← Back to blog

Small genome assembly in Galaxy

Why not to do assembly on-line?

Perhaps assembly is spelled assembly for a reason - it is complicated. When I first needed to perform assembly I was uneasy about it - I had never done it before. What I needed was to sequence a genome of an E. coli type C-1 that my lab was using in experimental evolution experiments (e.g., Dickins 2009). We had generated data and were sitting figuring out what to do with it. Here I describe our logic and how we ended up with integrating genome assembly into Galaxy, so you can use your time more wisely.

Getting data

We have sequenced the genome using two technologies: Illumina MiSeq (250 nucleotide paired reads) and Oxford Nanopore. For MiSeq we used Penn State core facility while Oxford Nanopore Sequencing was performed in James Taylor's lab who just could not resist and bought the MinIon device. Of course devices don't simply sequence the DNA. Libraries need to be prepared, QCed, and sequenced. Both myself and James are lucky to have excellent people in the lab. For MiSeq run all experimental work was performed by Han Mei, a graduate student at Penn State. For Oxford Nanopore run everything was done by Mallory Freeberg (currently a bioinformatician at EMBL-EBI). As you can see below the data were spectacular:

Figure 1. Quality score distribution for MiSeq reads.
Figure 2. Read length distribution for Oxford Nanopore reads. The longest read was 27,519 nucleotides long.

Trying assembly

After reading and consulting with people who actually understand genome assembly process (notably Paul Medvedev) we chose SPAdes for performing the assembly. SPAdes supports hybrid assembly where short high quality reads (Illumina in our case) are supplemented by long, relatively inaccurate reads (Oxford Nanopore that we've generated).

Running SPAdes

We installed Spades 3.11.1 using Bioconda and generated assembly using the following command:

spades.py -k 21,33,55,77,99,127 -1 forward_miseq_reads.fastq -2 reverse_miseq_reads.fastq --nanopore nanopore_reads.fastq  -t 20 -o assembly    

It produced the following assembly (for distinction between contigs and scaffolds see here):

Statistics Contigs Scaffolds
# contigs/scaffolds > 0 bp 2,271 2,253
# contigs/scaffolds ⋝ 1,000 bp 22 33
Total length > 0 bp 5,676,639 5,679,836
Total length ⋝ 1000 bp 4,611,915 4,629,934
Largest contig/scaffold 4,135,925 4,575,240
GC (%) 50.91 50.91
N50 4,135,925 4,575,240
N75 4,135,925 4,575,240
# of Ns per 100 kbp 0.0 22.07

Here you can see that the largest scaffold is 4,575,240 bp which is very close to a complete E. coli genome (E. coli K-12's genome is 4,641,652 bp). But what about these extra 2,253 scaffolds? Looking at assembly graph generated with SPAdes using Bandage produces this image:

Figure 3. SPAdes assembly graph. Repeat resolution and scaffolding along this graph produces contigs and scaffolds produced by SPAdes. This is why sequences reported by assembler are longer that nodes shown in this graph.

At the bottom of this graph there is a very large number of subgraphs disconnected from the main graph. It was not clear to me what to do with them and what is their significance.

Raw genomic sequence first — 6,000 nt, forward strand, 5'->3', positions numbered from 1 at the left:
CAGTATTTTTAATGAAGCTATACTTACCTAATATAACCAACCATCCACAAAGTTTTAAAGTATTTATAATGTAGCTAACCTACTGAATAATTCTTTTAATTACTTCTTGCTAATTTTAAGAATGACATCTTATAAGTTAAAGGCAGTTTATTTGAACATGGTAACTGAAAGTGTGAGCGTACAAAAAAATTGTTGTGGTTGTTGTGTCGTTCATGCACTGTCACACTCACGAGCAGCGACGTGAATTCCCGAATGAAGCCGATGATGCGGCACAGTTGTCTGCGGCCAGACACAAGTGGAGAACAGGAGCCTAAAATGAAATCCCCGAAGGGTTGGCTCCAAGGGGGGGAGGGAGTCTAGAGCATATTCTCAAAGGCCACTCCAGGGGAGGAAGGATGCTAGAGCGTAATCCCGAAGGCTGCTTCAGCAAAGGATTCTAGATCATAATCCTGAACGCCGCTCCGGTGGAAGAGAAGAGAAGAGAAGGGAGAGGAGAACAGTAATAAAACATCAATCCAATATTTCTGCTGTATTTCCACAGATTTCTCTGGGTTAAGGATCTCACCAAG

Unicycler to the rescue

Ryan Wick, the author of Bandage used above, has written a tool, Unicycler, that is designed to produce a much more palatable assembly. Unicycler uses SPAdes to produce an assembly graph, which is then bridged (simplified) using long reads to produce longest possible set of contigs. These are then polished by aligning original short reads against produced contigs and feeding these alignment to Pilon - an assembly improvement tool.

Applying Unicycler to the same data produces just two (instead of 2,271!) contigs:

Statistics Contigs
# contigs/scaffolds > 0 bp 2
# contigs/scaffolds ⋝ 1,000 bp 2
Total length > 0 bp 4,581,676
Total length ⋝ 1000 bp 4,581,676
Largest contig 4,576,290
GC (%) 50.93
N50 4,576,290
N75 4,576,290
# of Ns per 100 kbp 0.0

and the final assembly graph that looks like this:

Figure 4. Unicycler final assembly graph.

The second short contig is simply the complete genome of bacteriophage ɸX174, which is added as spike-in in Illumina sequencing protocol.

So after doing all of this the obvious question is why not to enable assembly is Galaxy?

Assembly on the web

Unicycler has proven to be a great tool. So with help of Björn Grüning, Delphine Lariviere, and Dave Bouvier we added it to Bioconda and wrapped it for Galaxy, so anyone can repeat this entire analysis on-line without installing and configuring anything.


By allowing assembly tools in Galaxy we are also allowing multiple users to perform assembly simultaneously. This requires substantial computational resources. Execution of Unicycler on Galaxy main instance actually takes place on Bridges supercomputer at the Pittsburgh Supercomputing Center. This resource allocation is provided by a grant from the XSEDE consortium for which we are extremely grateful.

The Unicycler interface in Galaxy looks like this:

Figure 5. Unicycler interface in Galaxy.

But it's not just Unicycler, we've also integrated Quast to evaluate assembly quality and Prokka to produce annotations. So you can start with sequencing reads and end up with full-fledged annotated genome:

Figure 6. Assembled and annotated genome of E. coli C-1.

So ...